Football bosses summoned to explain why they have not joined dementia fund

1966 World Cup winners
1966 World Cup winners

The Football Association and the English Football League will be summoned to a Government roundtable at which they will be asked why they are not contributing to an industry care fund for footballers suffering with dementia.

In a parliamentary debate on Wednesday, MPs heard stories of football heroes being forced to sell their homes to pay for dementia care and how, in contrast, the NFL in America had provided a fund worth hundreds of millions for former players with neurodegenerative disease.

“There are thousands of footballers caught up in this, in financial difficulty, and what we really need is that understanding, based on scientific evidence, that this needs to be classed as an industrial injury,” said Ian Blackford, the MP for Ross, Skye and Lochaber. “We can’t allow this to be dragged out. The evidence I would argue now is overwhelming.”

A 2019 study by the University of Glasgow of almost 8,000 players found that former professionals were 3½ times more likely to die of brain disease than the wider population, including a five-fold increased risk of Alzheimer’s and a four-fold risk of motor neurone disease. “This is no longer a matter of tragic stories being brought into the public domain,” said Damian Collins, the MP for Folkestone.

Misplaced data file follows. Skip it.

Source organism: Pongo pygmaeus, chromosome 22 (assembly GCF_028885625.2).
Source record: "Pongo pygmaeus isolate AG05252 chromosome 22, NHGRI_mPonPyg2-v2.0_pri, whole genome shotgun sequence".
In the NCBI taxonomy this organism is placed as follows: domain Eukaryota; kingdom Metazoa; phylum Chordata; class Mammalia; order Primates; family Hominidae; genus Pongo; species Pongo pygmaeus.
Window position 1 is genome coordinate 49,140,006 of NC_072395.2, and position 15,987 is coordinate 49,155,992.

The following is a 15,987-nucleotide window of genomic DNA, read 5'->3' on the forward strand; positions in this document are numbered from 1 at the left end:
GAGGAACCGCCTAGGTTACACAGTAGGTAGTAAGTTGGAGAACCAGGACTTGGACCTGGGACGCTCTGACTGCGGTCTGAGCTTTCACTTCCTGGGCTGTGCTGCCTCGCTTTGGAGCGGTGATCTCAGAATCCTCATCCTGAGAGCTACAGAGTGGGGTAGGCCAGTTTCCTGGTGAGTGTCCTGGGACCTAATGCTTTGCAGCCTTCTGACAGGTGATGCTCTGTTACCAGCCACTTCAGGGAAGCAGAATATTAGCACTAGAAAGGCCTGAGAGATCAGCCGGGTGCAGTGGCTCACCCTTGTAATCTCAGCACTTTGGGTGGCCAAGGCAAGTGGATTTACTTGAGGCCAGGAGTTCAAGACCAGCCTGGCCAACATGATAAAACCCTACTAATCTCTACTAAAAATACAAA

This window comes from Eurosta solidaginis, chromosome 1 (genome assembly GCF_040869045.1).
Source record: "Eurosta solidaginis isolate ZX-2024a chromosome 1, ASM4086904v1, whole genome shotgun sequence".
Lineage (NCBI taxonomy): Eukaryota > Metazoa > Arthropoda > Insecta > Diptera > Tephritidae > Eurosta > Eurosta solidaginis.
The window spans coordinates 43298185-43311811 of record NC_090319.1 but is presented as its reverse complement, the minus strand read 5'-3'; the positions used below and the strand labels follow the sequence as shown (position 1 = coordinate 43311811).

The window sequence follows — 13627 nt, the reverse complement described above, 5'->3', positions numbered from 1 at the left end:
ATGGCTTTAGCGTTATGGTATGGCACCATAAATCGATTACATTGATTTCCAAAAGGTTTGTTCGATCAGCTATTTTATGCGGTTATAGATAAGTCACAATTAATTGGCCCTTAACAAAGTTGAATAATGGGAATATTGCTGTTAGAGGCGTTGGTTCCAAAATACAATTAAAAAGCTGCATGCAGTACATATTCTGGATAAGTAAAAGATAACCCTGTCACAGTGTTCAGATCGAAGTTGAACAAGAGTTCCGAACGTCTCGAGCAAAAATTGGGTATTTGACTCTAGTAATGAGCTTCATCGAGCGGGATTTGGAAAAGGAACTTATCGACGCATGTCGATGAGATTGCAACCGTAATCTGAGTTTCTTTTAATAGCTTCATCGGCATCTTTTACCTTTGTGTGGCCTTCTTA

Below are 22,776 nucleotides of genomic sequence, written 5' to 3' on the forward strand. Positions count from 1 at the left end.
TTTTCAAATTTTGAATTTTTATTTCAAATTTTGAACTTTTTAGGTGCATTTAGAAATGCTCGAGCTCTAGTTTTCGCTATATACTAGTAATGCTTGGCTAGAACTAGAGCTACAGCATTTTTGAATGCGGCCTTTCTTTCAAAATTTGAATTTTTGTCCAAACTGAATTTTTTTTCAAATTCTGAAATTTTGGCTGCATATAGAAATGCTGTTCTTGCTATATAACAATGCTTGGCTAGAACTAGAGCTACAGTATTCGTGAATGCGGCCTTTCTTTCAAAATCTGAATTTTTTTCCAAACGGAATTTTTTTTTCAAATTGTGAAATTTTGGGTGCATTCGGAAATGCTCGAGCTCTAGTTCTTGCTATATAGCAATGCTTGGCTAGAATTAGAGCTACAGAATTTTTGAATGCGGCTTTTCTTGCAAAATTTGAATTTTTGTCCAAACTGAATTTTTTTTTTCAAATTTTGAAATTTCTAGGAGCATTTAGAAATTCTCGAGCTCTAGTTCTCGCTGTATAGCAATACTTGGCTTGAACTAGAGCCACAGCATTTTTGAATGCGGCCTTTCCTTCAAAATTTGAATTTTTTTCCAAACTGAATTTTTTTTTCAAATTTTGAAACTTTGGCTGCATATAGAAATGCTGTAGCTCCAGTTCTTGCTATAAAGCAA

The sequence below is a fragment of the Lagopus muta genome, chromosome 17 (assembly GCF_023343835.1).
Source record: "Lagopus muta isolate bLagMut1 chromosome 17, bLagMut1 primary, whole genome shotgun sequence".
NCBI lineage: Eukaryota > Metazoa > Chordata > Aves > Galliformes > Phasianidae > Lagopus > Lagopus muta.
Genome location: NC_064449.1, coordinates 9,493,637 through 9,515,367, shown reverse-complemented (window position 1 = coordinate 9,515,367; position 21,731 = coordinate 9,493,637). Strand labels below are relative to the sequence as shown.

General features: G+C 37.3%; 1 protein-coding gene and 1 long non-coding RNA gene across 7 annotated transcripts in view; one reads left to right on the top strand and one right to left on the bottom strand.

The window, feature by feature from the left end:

Although a £1 million Premier League/Professional Footballers’ Association fund has been established, concerns were raised about its sustainability and a cap of £60,000 that has been imposed on payouts to individual players. MPs heard that 1966 World Cup hero Nobby Stiles had annual care costs of more than £100,000 in the year he died, aged 78, after living with dementia since his sixties. Stiles had earlier been forced to sell his World Cup-winners’ medal. “Not everyone is in that position; many other footballers and their families can be in a position where they are required to sell the family home – some former players have had to sell their homes,” said Collins.

“There needs to be a properly resourced fund. There is enough money in football to provide this compensation for players that clearly need it. The EFL and FA are not part of that [fund] and need to be. I think there is a case for looking at player welfare as part of the remit of the regulator.”

Gavin Williamson, the former education and defence secretary, said that “it’s not just for the Premier League, it’s not just for the PFA, but it’s for the FA and the EFL” and that, by coming together, so much more could be done.

Sports minister Stuart Andrew agreed that “more work is still needed” and said that he would meet families before speaking directly to governing bodies. “I will be more than happy to convene a meeting or roundtable, with all of the interested bodies, and reflect the comments,” he said.

The FA and EFL are both subject to legal action regarding their handling of brain injuries. The EFL believes that discussions on a care fund cannot be progressed while the claim remains outstanding. The FA have focussed resources on research into this area, as well as some clinical services, and part-funded the Glasgow study.